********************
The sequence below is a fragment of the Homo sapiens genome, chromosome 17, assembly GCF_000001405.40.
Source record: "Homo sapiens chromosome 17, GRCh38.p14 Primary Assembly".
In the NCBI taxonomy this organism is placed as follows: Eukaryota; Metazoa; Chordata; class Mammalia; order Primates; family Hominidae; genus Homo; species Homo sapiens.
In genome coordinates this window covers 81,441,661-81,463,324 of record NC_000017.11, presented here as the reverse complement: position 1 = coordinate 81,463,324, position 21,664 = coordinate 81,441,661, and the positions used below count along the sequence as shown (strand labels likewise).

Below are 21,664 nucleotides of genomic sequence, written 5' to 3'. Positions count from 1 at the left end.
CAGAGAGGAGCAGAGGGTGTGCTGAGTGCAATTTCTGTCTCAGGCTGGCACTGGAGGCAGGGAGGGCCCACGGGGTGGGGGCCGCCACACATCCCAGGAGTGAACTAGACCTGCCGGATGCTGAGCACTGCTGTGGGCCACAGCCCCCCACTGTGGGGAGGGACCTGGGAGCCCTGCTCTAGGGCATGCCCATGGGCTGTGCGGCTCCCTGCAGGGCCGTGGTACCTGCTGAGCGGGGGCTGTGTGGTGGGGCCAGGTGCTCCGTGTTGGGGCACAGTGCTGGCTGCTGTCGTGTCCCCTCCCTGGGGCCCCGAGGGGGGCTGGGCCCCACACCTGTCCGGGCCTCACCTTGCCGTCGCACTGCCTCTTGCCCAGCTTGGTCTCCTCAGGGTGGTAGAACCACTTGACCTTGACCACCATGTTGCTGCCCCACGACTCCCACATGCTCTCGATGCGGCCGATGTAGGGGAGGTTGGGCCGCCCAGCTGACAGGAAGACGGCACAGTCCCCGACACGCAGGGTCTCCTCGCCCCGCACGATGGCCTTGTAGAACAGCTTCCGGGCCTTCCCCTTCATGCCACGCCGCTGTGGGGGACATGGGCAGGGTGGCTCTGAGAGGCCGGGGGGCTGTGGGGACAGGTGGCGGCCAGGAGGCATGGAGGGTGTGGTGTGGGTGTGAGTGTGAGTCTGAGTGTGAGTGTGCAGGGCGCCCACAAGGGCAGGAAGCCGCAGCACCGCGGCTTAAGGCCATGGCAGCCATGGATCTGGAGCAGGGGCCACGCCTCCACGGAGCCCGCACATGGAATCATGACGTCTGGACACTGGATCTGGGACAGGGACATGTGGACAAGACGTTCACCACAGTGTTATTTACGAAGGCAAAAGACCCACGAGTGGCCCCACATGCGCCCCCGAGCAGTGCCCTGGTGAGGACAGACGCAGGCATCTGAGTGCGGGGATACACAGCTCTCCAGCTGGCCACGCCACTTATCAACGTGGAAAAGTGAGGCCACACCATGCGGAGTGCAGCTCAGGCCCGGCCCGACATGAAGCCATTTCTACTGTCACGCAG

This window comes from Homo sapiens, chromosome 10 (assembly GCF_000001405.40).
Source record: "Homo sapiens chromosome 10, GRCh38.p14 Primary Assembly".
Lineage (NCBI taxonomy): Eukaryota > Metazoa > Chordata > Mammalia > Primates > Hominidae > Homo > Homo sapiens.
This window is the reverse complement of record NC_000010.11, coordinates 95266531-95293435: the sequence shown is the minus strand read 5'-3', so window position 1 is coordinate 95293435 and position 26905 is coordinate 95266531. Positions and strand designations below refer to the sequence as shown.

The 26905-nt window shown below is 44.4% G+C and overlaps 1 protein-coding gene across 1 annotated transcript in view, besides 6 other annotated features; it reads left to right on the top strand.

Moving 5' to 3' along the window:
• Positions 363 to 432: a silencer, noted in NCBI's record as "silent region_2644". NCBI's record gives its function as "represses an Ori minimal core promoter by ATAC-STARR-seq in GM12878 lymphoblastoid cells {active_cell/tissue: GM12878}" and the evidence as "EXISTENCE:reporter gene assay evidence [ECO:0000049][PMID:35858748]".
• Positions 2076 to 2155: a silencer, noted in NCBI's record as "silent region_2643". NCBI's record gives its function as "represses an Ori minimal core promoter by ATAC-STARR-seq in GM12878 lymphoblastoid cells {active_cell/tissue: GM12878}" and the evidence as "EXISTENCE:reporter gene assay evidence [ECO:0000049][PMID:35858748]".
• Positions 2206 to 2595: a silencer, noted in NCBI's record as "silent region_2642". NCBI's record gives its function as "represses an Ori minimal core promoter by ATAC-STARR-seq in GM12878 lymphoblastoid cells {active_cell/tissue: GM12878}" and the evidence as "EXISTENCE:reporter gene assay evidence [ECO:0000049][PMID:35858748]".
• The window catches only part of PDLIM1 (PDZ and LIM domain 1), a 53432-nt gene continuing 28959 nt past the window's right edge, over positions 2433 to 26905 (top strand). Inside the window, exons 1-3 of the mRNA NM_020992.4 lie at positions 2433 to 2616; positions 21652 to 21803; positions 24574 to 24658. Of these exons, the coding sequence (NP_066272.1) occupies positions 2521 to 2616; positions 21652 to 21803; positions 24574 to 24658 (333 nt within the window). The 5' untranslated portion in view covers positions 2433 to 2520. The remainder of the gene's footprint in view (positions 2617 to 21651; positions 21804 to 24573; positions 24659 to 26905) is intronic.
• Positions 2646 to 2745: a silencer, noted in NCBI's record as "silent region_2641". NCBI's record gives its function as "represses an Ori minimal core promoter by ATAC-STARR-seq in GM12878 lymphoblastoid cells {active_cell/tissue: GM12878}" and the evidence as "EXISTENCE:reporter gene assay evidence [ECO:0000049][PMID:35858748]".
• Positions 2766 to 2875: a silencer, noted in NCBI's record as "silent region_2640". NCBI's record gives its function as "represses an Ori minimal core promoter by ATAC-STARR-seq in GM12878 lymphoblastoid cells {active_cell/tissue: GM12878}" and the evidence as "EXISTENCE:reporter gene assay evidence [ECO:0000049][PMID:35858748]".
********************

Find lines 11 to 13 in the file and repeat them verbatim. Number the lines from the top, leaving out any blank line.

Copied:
The 26905-nt window shown below is 44.4% G+C and overlaps 1 protein-coding gene across 1 annotated transcript in view, besides 6 other annotated features; it reads left to right on the top strand.

Moving 5' to 3' along the window:
• Positions 363 to 432: a silencer, noted in NCBI's record as "silent region_2644". NCBI's record gives its function as "represses an Ori minimal core promoter by ATAC-STARR-seq in GM12878 lymphoblastoid cells {active_cell/tissue: GM12878}" and the evidence as "EXISTENCE:reporter gene assay evidence [ECO:0000049][PMID:35858748]".